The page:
Austin Powers: International Man of Mystery (1997) / Comedy-Adventure
MPAA Rated: PG-13 for nudity, sex-related dialogue and humor
Running Time: 94 min.
Cast: Mike Myers, Elizabeth Hurley, Michael York, Robert Wagner, Mimi Rogers, Seth Green, Fabiana Udenio, Mindy Sterling, Charles Napier, Will Ferrell, Monet Mazur (cameo), Clint Howard (cameo), Burt Bacharach (cameo), Tom Arnold (cameo), Lois Chiles (cameo), Carrie Fisher (cameo), Susanna Hoffs (cameo), Rob Lowe (cameo), Cheri Oteri (cameo), Christian Slater (cameo)
Director: Jay Roach
Screenplay: Mike Myers
Review published January 23, 2002
Here's a film that's grown on me over the years. My initial review of this film knocked it for being lesser in terms of humor than its two sequels, but in retrospect, much of the impetus for laughs for The Spy Who Shagged Me and Goldmember rely on the gags one remembers from this first entry in the series, so in truth, this is the best of the three for sheer ingenuity, if not total belly laughs. That's not to say that it's a great comedy by any means, but it is often funny and clever, and definitely is worthy of revisiting from time to time for its contagious silliness that might lift your spirits on those days when you need a quick pick-me-up.
Austin Powers (Myers, So I Married an Axe Murderer) is a womanizing hipster British fashion photographer and super-spy from the late 1960s. His nemesis is the bald, scarred Dr. Evil (also played by Myers), who escapes Powers' capture by having himself cryogenically frozen and left to drift in space. Not to be outdone, Powers also puts himself on ice, pending Dr. Evil's inevitable return. Thirty years later, both are sprung from their deep sleep, only to find the world a much different place than the swinging 60s world they left behind. Dr. Evil immediately calls together the old group in order to resume his plans for world domination, with a plot to send a nuclear bomb directly into the Earth's core that will cause all of the world's volcanoes to erupt simultaneously -- that's if Austin Powers and his new sidekick, Vanessa Kensington (Hurley, Permanent Midnight), don't get to him first.
At its core, Austin Powers: International Man of Mystery is an amiable spoof of many 1960s spy flicks, most notably the early James Bond series (Dr. Evil is a direct spoof on the Bond series' Ernst Stavro Blofeld), plus the Bond knock-offs like Matt Helm, Modesty Blaise, and Derek Flint. It also dollops a great deal of the European hipster classics like Blow-Up, A Hard Day's Night, Valley of the Dolls, The Thomas Crown Affair, and several others, as well as a sampling of the style from British TV variety shows, including, most notably, "The Benny Hill Show". Not that you really need to be familiar with any of these things in order to find them funny, as most of the humor is generated by the sight gags and sheer absurdity of the characterizations and situations more so than in its satirization of the dated spy flicks of yesteryear.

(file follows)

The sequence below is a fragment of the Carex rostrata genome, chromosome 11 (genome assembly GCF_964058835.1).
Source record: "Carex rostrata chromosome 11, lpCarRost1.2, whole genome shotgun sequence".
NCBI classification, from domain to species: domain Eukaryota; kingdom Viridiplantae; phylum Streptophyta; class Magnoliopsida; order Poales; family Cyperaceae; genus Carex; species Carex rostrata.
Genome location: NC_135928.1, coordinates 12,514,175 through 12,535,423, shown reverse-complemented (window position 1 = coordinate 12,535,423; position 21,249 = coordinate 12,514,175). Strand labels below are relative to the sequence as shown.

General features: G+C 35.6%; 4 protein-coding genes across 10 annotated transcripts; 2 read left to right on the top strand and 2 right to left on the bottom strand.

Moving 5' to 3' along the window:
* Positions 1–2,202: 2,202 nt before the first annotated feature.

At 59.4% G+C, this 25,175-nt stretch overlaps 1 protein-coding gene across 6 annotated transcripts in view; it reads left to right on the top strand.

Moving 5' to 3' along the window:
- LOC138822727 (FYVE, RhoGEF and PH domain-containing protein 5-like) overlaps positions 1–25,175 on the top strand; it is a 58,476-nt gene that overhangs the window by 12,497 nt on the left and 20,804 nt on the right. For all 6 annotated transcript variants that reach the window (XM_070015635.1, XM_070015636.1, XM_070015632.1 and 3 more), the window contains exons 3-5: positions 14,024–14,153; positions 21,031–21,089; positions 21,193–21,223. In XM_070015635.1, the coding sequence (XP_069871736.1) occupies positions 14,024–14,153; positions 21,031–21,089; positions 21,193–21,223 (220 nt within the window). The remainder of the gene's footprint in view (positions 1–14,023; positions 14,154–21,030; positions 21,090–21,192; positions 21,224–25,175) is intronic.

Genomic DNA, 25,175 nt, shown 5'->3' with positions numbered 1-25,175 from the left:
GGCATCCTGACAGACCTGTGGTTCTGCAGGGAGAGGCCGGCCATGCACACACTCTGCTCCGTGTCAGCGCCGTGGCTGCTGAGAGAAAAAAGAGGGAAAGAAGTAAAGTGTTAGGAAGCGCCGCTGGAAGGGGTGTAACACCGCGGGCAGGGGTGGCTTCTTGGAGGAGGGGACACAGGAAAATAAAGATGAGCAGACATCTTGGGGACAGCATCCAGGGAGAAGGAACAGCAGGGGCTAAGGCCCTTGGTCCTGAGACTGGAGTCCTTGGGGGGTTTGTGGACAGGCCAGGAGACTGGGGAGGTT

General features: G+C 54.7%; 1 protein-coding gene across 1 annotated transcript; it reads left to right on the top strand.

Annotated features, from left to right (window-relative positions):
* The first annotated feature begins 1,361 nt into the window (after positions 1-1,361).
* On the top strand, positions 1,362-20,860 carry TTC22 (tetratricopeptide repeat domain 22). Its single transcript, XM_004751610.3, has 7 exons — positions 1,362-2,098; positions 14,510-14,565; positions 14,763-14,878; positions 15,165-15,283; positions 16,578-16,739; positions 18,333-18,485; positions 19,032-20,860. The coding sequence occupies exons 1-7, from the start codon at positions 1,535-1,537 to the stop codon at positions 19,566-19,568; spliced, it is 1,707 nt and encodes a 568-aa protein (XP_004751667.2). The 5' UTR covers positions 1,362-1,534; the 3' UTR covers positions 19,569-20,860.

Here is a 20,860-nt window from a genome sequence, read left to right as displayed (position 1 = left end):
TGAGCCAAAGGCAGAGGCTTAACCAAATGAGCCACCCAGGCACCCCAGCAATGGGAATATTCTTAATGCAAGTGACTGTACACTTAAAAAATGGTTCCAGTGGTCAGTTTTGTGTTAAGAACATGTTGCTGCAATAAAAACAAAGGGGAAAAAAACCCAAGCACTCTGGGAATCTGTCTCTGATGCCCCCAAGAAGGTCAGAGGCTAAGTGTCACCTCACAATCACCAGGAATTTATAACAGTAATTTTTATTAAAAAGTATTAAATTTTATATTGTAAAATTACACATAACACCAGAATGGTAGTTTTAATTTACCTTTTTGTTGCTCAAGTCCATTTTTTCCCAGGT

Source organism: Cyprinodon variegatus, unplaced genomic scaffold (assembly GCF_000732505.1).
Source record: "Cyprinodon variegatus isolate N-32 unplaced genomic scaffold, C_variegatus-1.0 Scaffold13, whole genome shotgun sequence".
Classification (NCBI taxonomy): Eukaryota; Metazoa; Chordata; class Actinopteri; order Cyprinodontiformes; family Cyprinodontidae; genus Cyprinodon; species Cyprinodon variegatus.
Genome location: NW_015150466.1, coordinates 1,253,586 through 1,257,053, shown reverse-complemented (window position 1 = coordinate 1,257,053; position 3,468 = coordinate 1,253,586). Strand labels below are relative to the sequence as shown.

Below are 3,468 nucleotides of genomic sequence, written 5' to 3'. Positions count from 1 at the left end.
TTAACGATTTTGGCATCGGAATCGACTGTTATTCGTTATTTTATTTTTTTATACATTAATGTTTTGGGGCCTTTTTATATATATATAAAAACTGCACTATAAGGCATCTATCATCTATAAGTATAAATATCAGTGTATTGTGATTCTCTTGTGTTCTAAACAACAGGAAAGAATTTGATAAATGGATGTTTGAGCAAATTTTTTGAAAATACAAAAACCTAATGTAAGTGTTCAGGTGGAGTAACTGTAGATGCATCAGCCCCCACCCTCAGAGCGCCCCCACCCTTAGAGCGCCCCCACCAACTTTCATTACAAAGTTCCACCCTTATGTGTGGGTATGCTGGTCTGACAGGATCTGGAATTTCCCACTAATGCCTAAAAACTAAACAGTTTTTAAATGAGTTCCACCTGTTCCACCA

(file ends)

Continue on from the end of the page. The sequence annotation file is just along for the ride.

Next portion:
The film delivers more than enough solid chuckles to make it a worthwhile romp for people in the mood for an inherently silly farce. If does have a higher miss-to-hit ratio than one might recall when remembering the film after viewing. When the gags come at you with this amount of frequency, some duds are bound to be in the mix, particularly since the film is so ambitious in scope that the target audience will most likely not get several of the jokes. It is, after all, lampooning films that the vast majority of filmgoers today will be completely unfamiliar with.
Although Man of Mystery looks cute and innocuous from outward appearances, parents should probably be aware that much of the humor stems from penis, breast and bathroom function variety. Your tolerance for this brand of humor will go hand in hand with your overall enjoyment of the film, so unless you're in tune with Myers' penchant for incessantly sophomoric gags and double entendres, you're going to be in for a bit of a shock.
While this first entry has gone on to become a sort of comedy classic among many, those uninitiated to its unique brand of humor should be warned that it is very scattershot in delivery, offering a great deal of energy, color, and irreverence, but Myers and director Jay Roach aren't always in command, allowing some gags to drag on a bit longer than the punch lines necessitate. Myers would find his comedic footing to a much more assured degree in the two sequels to follow, which, if you thoroughly enjoy International Man of Mystery, are essential viewing for all viewers with juvenile tastes.
©2002, 2007 Vince Leo